Feds sue Florida for ‘serious, systemic and ongoing’ mistreatment of disabled children
The grievance, filed on Monday, says that nearly 200 minors – many of whom need round-the-clock observation - remain cooped up in institutions (often geriatric nursing homes) as financial and bureaucratic constraints prevent them from receiving sufficient care in the community.
“As a result of the state’s actions and inaction, the state has forced some families to face the cruel choice of fearing for their child’s life at home or placing their child in a nursing facility,” said the DOJ statement.
The legal proceedings follow informal consultations last year, which the DOJ says Florida willfully ignored, placing it in violation of the Americans with Disabilities Act, which prevents discrimination against the disabled, and entitles them to life in their communities.
Community care is generally more expensive than institutional care, and the Tea Party-led Florida legislature has cut its state healthcare budget every year since 2011 in real terms.
The removal of community provisions appears to be a calculated policy. $6 million was recently slashed from the state private-duty nursing policy, while the amount of money the state budget provides for institutional care has gone up to $550 per day. The number of children in nursing homes is now 50 per cent higher than ten years ago.
And the DOJ believes the policy goes beyond money.
“The state’s screening and transition planning processes have been plagued with deficiencies. Some children have spent years in a nursing facility before receiving screening required under federal law to determine whether they actually need to be in a nursing facility.”
In 2011 Republican governor Rick Scott rejected a $40 million federal grant “specifically to support individuals transitioning from nursing facilities and other institutional settings to the community.”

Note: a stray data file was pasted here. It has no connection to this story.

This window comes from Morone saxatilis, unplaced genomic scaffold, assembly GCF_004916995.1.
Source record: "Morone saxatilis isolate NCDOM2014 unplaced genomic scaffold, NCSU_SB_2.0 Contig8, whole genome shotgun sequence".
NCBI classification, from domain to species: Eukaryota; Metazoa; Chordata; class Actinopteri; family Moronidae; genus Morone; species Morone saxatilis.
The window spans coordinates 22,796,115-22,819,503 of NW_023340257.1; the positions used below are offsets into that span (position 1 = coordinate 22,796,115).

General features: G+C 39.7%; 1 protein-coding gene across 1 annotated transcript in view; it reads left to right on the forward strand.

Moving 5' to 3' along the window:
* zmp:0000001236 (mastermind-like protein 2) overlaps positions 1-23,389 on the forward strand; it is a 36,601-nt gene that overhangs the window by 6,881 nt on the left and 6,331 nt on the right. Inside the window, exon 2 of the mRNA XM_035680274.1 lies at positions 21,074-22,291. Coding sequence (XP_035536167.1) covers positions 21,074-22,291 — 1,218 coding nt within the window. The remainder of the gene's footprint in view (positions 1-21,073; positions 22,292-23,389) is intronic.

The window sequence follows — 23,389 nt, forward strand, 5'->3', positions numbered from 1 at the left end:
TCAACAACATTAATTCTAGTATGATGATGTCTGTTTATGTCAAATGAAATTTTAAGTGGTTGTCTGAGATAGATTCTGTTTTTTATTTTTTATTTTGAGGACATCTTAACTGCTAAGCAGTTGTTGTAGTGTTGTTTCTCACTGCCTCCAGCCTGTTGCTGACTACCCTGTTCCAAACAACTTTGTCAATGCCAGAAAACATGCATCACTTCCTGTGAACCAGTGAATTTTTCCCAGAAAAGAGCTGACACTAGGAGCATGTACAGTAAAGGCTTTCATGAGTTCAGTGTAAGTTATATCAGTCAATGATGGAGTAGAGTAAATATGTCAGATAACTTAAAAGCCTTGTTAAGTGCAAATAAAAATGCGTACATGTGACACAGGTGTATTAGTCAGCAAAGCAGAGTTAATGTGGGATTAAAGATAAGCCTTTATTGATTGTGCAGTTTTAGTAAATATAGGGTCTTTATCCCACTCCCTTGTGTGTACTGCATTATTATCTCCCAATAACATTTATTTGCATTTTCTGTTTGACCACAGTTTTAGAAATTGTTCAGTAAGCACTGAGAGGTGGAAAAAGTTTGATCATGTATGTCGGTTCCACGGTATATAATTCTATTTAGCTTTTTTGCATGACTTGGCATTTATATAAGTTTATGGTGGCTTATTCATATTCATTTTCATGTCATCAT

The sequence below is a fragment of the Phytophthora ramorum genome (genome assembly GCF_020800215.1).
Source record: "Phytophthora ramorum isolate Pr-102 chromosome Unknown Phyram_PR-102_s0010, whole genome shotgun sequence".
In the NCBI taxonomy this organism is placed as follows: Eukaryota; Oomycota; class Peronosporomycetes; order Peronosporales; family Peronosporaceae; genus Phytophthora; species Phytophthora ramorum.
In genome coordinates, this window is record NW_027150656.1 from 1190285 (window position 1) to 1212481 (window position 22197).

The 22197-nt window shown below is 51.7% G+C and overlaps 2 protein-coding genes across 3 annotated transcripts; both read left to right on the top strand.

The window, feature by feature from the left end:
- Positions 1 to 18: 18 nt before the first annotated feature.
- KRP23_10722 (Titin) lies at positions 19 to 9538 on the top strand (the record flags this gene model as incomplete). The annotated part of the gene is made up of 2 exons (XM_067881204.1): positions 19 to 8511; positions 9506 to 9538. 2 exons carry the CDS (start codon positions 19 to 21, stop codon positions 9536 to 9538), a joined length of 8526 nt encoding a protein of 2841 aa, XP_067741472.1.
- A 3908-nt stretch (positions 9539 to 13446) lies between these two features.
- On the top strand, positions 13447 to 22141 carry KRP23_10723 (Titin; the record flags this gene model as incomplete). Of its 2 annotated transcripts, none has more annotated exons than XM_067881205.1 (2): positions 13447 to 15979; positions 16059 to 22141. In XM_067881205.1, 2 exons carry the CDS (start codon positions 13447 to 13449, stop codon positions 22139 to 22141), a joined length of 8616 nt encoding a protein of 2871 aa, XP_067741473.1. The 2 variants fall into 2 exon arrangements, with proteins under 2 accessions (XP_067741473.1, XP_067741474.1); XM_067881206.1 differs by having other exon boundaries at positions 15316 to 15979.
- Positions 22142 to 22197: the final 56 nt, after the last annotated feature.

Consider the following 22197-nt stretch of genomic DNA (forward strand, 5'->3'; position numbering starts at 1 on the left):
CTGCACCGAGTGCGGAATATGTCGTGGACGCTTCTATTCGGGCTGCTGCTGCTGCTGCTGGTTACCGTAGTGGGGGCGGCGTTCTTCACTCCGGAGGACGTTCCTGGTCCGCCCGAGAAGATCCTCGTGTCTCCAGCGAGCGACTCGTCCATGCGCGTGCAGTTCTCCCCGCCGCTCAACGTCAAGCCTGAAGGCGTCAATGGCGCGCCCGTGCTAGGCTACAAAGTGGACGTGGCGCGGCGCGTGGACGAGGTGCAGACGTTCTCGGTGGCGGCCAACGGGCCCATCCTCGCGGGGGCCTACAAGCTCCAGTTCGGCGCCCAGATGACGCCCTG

In the eyes of the Department of Justice, Florida’s policies have resulted in egregious outcomes for the “fragile” minors, who commonly suffer from developmental disorders and traumatic brain injuries.
“In one instance, the state cut one child’s in-home health care in half. Her family could not safely provide care themselves to make up for this reduction in services, and they felt they had no choice but to place her in a nursing home. Another child who entered a nursing facility as a young child spent almost six years in a facility before the state completed her federally mandated screening,” says the DOJ.
Elizabeth Dudek, who was appointed by Scott in 2011 to head the Florida Agency for Health Care Administration, which manages the state Medicaid program, has batted away the DOJ claims. She says the state has “made improvements”, and accused the Department of Justice of making a power grab.
“Washington is not interested in helping families improve but instead is determined to file disruptive lawsuits with the goal of taking over control and operation of Florida’s Medicaid and disability programs,” said Dudek’s statement released on Monday.
In the past four years, the Department of Justice has filed lawsuits against 11 different states, accusing them of discrimination against the disabled.